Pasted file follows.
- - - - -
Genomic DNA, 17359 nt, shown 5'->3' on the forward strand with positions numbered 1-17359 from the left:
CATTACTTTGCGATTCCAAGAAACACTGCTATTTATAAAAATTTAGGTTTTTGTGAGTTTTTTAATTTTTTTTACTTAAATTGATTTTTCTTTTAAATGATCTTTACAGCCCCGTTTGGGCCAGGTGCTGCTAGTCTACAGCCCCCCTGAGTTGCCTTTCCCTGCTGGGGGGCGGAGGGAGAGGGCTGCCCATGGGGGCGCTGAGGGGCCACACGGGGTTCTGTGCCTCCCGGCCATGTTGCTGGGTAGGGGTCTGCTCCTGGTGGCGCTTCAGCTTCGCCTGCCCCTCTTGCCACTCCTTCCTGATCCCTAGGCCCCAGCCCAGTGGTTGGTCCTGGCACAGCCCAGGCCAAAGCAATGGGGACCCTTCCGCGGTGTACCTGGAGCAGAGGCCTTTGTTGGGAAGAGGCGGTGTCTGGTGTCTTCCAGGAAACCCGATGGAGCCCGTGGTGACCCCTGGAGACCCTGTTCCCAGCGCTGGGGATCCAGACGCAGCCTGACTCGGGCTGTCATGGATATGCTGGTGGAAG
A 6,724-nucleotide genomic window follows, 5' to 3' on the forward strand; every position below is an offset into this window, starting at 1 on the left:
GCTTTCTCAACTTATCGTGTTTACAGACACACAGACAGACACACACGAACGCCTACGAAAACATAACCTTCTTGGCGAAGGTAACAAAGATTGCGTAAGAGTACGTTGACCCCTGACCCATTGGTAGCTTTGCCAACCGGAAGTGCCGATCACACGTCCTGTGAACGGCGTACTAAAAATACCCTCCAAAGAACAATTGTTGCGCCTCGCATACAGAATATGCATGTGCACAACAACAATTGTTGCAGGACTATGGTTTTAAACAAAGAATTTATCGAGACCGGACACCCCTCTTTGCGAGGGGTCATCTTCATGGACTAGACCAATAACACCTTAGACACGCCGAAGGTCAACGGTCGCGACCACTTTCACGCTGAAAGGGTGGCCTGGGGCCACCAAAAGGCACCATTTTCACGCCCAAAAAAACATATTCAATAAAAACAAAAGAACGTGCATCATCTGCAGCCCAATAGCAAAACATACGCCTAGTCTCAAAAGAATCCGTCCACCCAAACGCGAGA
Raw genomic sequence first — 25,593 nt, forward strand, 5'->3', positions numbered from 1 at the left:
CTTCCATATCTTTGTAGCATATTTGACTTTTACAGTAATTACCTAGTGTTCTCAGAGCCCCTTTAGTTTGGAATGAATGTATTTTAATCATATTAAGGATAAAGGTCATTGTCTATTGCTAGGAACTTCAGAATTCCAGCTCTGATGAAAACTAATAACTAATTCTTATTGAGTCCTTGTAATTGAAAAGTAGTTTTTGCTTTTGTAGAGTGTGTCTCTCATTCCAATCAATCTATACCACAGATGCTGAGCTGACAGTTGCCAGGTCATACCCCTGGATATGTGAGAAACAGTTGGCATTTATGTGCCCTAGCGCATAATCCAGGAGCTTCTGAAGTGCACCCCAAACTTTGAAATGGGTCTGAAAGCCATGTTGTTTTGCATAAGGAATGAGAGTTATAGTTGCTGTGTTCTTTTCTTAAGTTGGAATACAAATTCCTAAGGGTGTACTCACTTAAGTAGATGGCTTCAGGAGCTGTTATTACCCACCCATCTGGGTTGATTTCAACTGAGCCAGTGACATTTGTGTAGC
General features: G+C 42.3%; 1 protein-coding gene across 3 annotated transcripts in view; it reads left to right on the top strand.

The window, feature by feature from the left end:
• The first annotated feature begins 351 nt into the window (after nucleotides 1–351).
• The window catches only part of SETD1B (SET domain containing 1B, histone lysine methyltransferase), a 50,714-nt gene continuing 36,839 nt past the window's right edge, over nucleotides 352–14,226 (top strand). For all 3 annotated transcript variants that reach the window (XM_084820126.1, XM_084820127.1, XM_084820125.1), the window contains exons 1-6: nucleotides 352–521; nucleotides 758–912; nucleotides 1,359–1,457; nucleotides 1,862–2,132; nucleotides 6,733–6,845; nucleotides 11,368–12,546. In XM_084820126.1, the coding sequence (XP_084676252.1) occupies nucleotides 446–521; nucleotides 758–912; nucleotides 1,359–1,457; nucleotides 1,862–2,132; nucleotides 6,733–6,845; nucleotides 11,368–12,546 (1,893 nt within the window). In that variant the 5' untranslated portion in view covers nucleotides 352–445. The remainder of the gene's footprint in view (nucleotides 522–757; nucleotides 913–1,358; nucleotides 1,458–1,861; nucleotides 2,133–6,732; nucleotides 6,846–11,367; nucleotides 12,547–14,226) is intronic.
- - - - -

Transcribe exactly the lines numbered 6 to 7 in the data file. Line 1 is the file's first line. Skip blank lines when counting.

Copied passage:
CTTCCATATCTTTGTAGCATATTTGACTTTTACAGTAATTACCTAGTGTTCTCAGAGCCCCTTTAGTTTGGAATGAATGTATTTTAATCATATTAAGGATAAAGGTCATTGTCTATTGCTAGGAACTTCAGAATTCCAGCTCTGATGAAAACTAATAACTAATTCTTATTGAGTCCTTGTAATTGAAAAGTAGTTTTTGCTTTTGTAGAGTGTGTCTCTCATTCCAATCAATCTATACCACAGATGCTGAGCTGACAGTTGCCAGGTCATACCCCTGGATATGTGAGAAACAGTTGGCATTTATGTGCCCTAGCGCATAATCCAGGAGCTTCTGAAGTGCACCCCAAACTTTGAAATGGGTCTGAAAGCCATGTTGTTTTGCATAAGGAATGAGAGTTATAGTTGCTGTGTTCTTTTCTTAAGTTGGAATACAAATTCCTAAGGGTGTACTCACTTAAGTAGATGGCTTCAGGAGCTGTTATTACCCACCCATCTGGGTTGATTTCAACTGAGCCAGTGACATTTGTGTAGC
General features: G+C 42.3%; 1 protein-coding gene across 3 annotated transcripts in view; it reads left to right on the top strand.